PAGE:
Furthermore, we demonstrated the relationship between the blueshift and the perturbation of the tetrahedral structure in water molecules at the hydrophilic interface. This perturbation of water molecules in the first hydration shell has previously been observed for many biological materials, for example, DNA (21), small peptides (2224), and various proteins (20). Therefore, it can be extrapolated that the observed blueshift occurs not only at monosaccharide interfaces but also at the other materials and that these properties are essential to understanding the complex nature of many water-material interfaces.

MATERIALS AND METHODS

Raman data collection and MCR methods

Here, Raman spectra of d-glucose solutions at 0, 0.05, 0.1, 0.3, and 0.5 M were collected. These experiments were conducted using an I-shaped channel (the detail is shown in fig. S6). The top and bottom walls of the channel were made of borosilicate glass, and the side wall was made of polydimethylsiloxane. The depth and width of the channel was set to 1 and 5 mm, respectively. The measurement point was the midpoint of the channel.

All the Raman spectra were collected using a Raman spectrometer inVia Raman microscope (Renishaw) equipped with a Nd:YAG laser (532 nm) and a DM2500 (Leica) model microscope. The experiments were coupled with a charge-coupled device camera (operating at 1024 × 256 pixel) mounted to a 250-mm focal length imaging spectrograph with a grating of 1800 l/mm. The laser beam was focused on the samples with a 50× objective lens and a numerical aperture of 0.75 to the spot of 0.9 μm. The average laser excitation power was 150 mW, and the exposure time of the camera was set to 5 s. Ten images were accumulated as one spectrum, and this procedure was repeated three times at each concentration.

The SMCR algorithm (16) was performed as an MCR method. In the preprocessing phase, almost zero signals in the spectral regions (~2800 and ~3900 cm−1) were subtracted, and the input Raman spectra were normalized by their area. Then, we concatenated all the spectra into a data matrix (n × m) containing n spectra of the length m, and the SMCR algorithm was applied to the data matrix.

Ab initio MD simulations

Ab initio MD simulations were performed by the CPMD code (25) using the Car-Parrinello method (26). Before the CPMD simulations, we performed classical MD simulations to obtain the initial structure of the systems. The MD simulations and energy minimizations were conducted using the NAnoscale Molecular Dynamics (NAMD) 2.9 software (27) with the GLYCAM06 (28) and TIP3P water model (29). Periodic boundary conditions were applied in all three directions of the cubic box. The last length of the NPT MD simulation was used to determine the side length of the cubic box in the CPMD simulation. Furthermore, the initial structures in the CPMD simulation were taken from the last structures of 10-ns MD simulations.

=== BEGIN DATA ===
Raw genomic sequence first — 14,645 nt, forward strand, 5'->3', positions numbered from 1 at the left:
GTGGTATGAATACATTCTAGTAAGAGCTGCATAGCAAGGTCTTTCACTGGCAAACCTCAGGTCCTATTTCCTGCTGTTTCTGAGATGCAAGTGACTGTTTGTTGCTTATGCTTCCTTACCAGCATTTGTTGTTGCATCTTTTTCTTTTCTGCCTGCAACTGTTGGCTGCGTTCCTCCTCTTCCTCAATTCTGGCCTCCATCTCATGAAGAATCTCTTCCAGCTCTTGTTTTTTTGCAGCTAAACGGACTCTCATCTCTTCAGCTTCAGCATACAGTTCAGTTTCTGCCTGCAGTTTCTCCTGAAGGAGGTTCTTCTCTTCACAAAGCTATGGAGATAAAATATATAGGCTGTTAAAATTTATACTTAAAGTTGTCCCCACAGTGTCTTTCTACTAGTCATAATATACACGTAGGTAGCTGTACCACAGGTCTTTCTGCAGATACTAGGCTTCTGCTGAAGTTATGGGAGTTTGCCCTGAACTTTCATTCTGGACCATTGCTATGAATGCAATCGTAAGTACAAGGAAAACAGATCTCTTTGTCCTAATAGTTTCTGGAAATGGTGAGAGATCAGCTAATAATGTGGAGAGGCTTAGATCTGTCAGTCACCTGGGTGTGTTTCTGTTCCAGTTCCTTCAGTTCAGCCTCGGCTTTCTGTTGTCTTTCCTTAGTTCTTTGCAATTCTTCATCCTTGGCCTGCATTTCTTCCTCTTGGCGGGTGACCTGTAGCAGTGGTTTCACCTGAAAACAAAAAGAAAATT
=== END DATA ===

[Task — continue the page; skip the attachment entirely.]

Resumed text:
In the CPMD simulations, our systems were treated according to the density function theory using the Perdew-Burke-Ernzerhof functional for the approximation of the exchange-correlation terms (30). The core electrons were treated using norm-conserving pseudopotentials with the Kleinman-Bylander separation scheme for carbon, hydrogen, and oxygen (31). We described the valence-core interaction using the Troullier-Martins pseudopotentials (32). Plane wave functions were used for the basis of the calculations and set with an energy cutoff of 80 rydberg. The systems were composed of a monosaccharide and a set number of water molecules. Specifically, the monosaccharides α- and β-d-glucose/d-mannose/d-galactose were paired with 108, 108, 101, 107, 103, and 103 water molecules, respectively. The simulation time step was 0.097 fs in the NVT ensemble using the Nosé-Hoover thermostat, and the fictitious electron mass was set to 0.22 atomic mass units. Each simulation was performed for 60 ps, and the analyses were conducted over the last 52-ps trajectories. We also performed the CPMD simulation of NaBr solution with the same parameters and conditions as the monosaccharide solutions. The system contains Na+ and Br and 100 water molecules. The simulation was performed for 96.6 ps, and the analyses were conducted over the last 92.6-ps trajectories.